Now maybe I am just crazy or mayhap this was just that moment where I just realized I’m too old for this crap, like when Randy Marsh tried listening to his son’s music (except replace the fart sounds with buses-backing-up sounds). Curiously, the offending sound does not emerge until more than two minutes into the song.
I present to you evidence A. [Apparently I can't use timestamps here; play the video at about 2:18.]
That’s actually all the evidence.
Further research has yielded no similar accounts.
Orb, winner of the 139th Kentucky Derby, jockey Joel Rosario, and trainer Shug McGaughey have been thoroughly enjoying and reveling in their victory of exciting fashion this past week and have since begun preparations for the Preakness Stakes. After coming from behind down the stretch to beat the field on a mucky, sloppy track, these receptacles of fortune’s grace are turning their respective attentions toward the future. But of course, not too far ahead. Upon questioning, Rosario insists they are taking it “one race at a time.” McGaughey chimes in, “of course it would be amazing to win the Triple C, but you can’t do that without winning the first two. No one’s done it in 35 years. No reason to expect we will be the ones to change that.”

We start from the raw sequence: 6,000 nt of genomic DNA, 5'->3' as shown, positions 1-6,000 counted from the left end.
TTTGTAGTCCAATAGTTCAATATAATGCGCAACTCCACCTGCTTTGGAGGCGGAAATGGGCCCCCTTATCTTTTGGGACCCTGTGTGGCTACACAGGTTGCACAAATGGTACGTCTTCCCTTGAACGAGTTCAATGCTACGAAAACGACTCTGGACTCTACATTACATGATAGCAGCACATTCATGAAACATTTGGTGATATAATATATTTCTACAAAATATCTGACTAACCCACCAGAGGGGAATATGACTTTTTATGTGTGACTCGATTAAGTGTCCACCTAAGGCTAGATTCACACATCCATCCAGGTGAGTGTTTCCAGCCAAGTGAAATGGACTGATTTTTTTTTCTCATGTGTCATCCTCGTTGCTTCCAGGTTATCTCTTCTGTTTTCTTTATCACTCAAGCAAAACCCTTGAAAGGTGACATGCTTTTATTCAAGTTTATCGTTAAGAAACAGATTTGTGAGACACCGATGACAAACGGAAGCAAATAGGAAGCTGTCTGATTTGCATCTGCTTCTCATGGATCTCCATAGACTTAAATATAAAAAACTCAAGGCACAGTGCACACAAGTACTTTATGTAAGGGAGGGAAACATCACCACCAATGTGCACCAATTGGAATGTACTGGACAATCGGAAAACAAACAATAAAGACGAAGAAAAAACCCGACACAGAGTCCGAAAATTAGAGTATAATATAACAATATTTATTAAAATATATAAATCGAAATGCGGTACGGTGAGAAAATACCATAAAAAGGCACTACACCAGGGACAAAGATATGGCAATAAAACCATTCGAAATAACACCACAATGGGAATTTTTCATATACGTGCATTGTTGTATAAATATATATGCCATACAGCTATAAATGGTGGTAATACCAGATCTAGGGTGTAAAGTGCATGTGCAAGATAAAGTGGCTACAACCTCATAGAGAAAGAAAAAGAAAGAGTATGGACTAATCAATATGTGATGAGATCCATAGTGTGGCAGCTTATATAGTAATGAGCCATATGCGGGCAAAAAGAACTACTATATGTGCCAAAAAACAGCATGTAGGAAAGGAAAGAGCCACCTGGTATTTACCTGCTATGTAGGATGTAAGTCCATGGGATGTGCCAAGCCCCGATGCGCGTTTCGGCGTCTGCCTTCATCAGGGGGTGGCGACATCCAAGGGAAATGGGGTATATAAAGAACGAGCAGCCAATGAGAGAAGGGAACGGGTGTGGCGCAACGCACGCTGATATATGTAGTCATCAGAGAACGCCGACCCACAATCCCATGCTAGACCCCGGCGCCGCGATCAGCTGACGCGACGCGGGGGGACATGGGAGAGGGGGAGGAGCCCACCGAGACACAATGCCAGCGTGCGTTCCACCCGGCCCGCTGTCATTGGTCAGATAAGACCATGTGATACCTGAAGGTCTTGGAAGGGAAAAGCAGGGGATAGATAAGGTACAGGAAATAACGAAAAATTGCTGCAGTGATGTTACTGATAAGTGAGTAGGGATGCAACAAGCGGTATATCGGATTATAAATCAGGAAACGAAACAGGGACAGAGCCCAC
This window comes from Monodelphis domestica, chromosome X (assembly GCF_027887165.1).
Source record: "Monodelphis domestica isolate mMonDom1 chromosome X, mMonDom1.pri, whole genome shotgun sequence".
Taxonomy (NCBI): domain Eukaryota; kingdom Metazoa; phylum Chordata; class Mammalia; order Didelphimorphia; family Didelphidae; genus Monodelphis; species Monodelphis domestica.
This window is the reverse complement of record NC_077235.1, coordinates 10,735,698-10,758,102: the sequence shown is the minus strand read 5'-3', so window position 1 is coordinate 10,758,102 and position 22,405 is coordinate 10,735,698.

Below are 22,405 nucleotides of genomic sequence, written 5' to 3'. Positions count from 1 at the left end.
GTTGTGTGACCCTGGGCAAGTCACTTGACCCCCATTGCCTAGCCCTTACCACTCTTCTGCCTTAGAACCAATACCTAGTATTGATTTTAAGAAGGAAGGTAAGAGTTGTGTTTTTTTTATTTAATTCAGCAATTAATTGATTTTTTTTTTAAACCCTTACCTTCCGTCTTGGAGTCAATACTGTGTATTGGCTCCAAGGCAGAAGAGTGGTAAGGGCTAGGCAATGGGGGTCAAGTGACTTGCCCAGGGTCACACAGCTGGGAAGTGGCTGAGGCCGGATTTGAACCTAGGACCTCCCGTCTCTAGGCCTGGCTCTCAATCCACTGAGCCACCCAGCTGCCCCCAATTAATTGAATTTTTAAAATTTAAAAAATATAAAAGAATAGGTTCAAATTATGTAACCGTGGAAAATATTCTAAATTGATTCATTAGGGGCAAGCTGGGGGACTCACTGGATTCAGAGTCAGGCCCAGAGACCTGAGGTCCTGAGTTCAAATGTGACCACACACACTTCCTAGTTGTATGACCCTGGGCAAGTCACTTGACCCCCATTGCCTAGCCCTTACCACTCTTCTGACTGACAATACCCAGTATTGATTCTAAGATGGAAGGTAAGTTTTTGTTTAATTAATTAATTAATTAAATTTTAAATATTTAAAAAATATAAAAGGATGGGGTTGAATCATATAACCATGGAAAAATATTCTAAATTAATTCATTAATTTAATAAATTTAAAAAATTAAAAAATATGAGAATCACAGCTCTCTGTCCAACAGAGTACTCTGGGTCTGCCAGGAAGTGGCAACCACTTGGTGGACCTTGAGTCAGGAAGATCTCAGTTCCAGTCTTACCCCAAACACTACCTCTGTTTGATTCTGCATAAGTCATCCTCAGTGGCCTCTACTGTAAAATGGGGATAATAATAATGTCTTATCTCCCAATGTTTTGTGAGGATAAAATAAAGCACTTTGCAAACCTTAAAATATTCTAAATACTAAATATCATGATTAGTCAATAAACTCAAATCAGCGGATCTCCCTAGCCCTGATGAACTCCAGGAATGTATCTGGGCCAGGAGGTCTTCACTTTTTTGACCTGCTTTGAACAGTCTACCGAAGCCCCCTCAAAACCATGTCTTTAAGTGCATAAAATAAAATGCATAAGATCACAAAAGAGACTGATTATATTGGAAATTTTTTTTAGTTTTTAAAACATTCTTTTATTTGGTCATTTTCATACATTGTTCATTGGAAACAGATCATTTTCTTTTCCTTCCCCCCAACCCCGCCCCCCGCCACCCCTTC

Perhaps Rosario and McGaughey are just modest men in complete understanding of their situation. This esteemed journalist believes, however, they are merely employing what is commonly known as the reverse jinx. Verily, McGaughey’s claim that in nearly twoscore years past, there hasn’t been but a one Triple Crown champion is a lie. Boldfaced, perhaps? I’ll let you decide. Just last year, 2012, Miguel Cabrera became the first since 1978 to win the famed and fabled Crown. Curiously, Miguel Cabrera nearly missed out on MVP (most valuable pony) honors to what appears to have been a young up-and-coming fish. Regardless, Miguel Cabrera has shown that
When pressed further, Rosario and McGaughey dismissed me, somewhat unceremoniously and definitely unnecessarily, I might say. This reporter was able to inquire to Orb on his thoughts regarding whether or not his jockey and trainer were too harsh on me, saying, “Neigh.”